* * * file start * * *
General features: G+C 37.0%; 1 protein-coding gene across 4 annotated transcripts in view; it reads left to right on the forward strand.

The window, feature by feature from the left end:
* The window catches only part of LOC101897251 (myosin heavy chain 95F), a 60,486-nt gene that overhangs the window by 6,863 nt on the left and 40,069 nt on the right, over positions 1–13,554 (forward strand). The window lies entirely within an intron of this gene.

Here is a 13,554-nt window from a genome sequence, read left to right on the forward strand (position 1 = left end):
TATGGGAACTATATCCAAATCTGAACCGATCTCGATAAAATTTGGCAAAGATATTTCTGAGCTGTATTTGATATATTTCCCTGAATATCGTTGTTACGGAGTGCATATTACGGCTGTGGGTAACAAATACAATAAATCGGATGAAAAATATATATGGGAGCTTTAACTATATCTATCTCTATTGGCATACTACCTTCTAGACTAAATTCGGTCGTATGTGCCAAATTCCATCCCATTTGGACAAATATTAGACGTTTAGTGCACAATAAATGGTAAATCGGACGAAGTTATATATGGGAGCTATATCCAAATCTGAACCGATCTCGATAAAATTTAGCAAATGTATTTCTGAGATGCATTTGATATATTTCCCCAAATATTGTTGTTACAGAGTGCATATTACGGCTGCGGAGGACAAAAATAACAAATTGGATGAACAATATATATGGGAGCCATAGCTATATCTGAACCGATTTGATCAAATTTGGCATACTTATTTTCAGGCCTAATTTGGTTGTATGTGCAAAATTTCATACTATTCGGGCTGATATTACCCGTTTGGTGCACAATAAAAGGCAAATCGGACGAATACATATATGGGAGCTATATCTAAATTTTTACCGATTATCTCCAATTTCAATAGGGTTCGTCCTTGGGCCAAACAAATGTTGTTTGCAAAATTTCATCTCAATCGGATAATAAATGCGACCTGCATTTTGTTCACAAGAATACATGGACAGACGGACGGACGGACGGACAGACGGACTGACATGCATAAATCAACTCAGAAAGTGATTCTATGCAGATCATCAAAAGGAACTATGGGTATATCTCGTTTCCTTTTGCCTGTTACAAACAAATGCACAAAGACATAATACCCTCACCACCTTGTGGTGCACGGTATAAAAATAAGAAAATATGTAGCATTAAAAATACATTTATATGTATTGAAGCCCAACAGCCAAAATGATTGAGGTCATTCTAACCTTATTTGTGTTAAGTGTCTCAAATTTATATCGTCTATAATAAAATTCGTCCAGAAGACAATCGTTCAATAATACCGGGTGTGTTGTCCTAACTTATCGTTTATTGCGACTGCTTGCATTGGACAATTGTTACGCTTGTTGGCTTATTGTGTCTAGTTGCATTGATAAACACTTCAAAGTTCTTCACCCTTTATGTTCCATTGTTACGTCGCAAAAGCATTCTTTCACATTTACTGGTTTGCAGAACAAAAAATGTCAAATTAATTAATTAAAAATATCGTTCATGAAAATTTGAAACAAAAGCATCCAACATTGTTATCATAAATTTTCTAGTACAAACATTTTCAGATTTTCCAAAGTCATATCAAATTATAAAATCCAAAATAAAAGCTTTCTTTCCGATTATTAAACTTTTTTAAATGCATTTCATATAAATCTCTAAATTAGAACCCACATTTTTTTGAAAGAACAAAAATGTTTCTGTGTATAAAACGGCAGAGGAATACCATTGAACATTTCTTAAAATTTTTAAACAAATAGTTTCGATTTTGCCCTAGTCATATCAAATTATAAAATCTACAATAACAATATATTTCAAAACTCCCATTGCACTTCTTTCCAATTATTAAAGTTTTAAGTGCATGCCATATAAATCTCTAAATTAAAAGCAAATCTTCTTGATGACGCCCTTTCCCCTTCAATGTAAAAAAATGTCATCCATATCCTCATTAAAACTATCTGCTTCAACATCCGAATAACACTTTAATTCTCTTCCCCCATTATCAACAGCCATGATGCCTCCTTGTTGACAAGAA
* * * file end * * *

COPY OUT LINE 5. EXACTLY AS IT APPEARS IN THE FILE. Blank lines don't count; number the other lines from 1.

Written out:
TATGGGAACTATATCCAAATCTGAACCGATCTCGATAAAATTTGGCAAAGATATTTCTGAGCTGTATTTGATATATTTCCCTGAATATCGTTGTTACGGAGTGCATATTACGGCTGTGGGTAACAAATACAATAAATCGGATGAAAAATATATATGGGAGCTTTAACTATATCTATCTCTATTGGCATACTACCTTCTAGACTAAATTCGGTCGTATGTGCCAAATTCCATCCCATTTGGACAAATATTAGACGTTTAGTGCACAATAAATGGTAAATCGGACGAAGTTATATATGGGAGCTATATCCAAATCTGAACCGATCTCGATAAAATTTAGCAAATGTATTTCTGAGATGCATTTGATATATTTCCCCAAATATTGTTGTTACAGAGTGCATATTACGGCTGCGGAGGACAAAAATAACAAATTGGATGAACAATATATATGGGAGCCATAGCTATATCTGAACCGATTTGATCAAATTTGGCATACTTATTTTCAGGCCTAATTTGGTTGTATGTGCAAAATTTCATACTATTCGGGCTGATATTACCCGTTTGGTGCACAATAAAAGGCAAATCGGACGAATACATATATGGGAGCTATATCTAAATTTTTACCGATTATCTCCAATTTCAATAGGGTTCGTCCTTGGGCCAAACAAATGTTGTTTGCAAAATTTCATCTCAATCGGATAATAAATGCGACCTGCATTTTGTTCACAAGAATACATGGACAGACGGACGGACGGACGGACAGACGGACTGACATGCATAAATCAACTCAGAAAGTGATTCTATGCAGATCATCAAAAGGAACTATGGGTATATCTCGTTTCCTTTTGCCTGTTACAAACAAATGCACAAAGACATAATACCCTCACCACCTTGTGGTGCACGGTATAAAAATAAGAAAATATGTAGCATTAAAAATACATTTATATGTATTGAAGCCCAACAGCCAAAATGATTGAGGTCATTCTAACCTTATTTGTGTTAAGTGTCTCAAATTTATATCGTCTATAATAAAATTCGTCCAGAAGACAATCGTTCAATAATACCGGGTGTGTTGTCCTAACTTATCGTTTATTGCGACTGCTTGCATTGGACAATTGTTACGCTTGTTGGCTTATTGTGTCTAGTTGCATTGATAAACACTTCAAAGTTCTTCACCCTTTATGTTCCATTGTTACGTCGCAAAAGCATTCTTTCACATTTACTGGTTTGCAGAACAAAAAATGTCAAATTAATTAATTAAAAATATCGTTCATGAAAATTTGAAACAAAAGCATCCAACATTGTTATCATAAATTTTCTAGTACAAACATTTTCAGATTTTCCAAAGTCATATCAAATTATAAAATCCAAAATAAAAGCTTTCTTTCCGATTATTAAACTTTTTTAAATGCATTTCATATAAATCTCTAAATTAGAACCCACATTTTTTTGAAAGAACAAAAATGTTTCTGTGTATAAAACGGCAGAGGAATACCATTGAACATTTCTTAAAATTTTTAAACAAATAGTTTCGATTTTGCCCTAGTCATATCAAATTATAAAATCTACAATAACAATATATTTCAAAACTCCCATTGCACTTCTTTCCAATTATTAAAGTTTTAAGTGCATGCCATATAAATCTCTAAATTAAAAGCAAATCTTCTTGATGACGCCCTTTCCCCTTCAATGTAAAAAAATGTCATCCATATCCTCATTAAAACTATCTGCTTCAACATCCGAATAACACTTTAATTCTCTTCCCCCATTATCAACAGCCATGATGCCTCCTTGTTGACAAGAA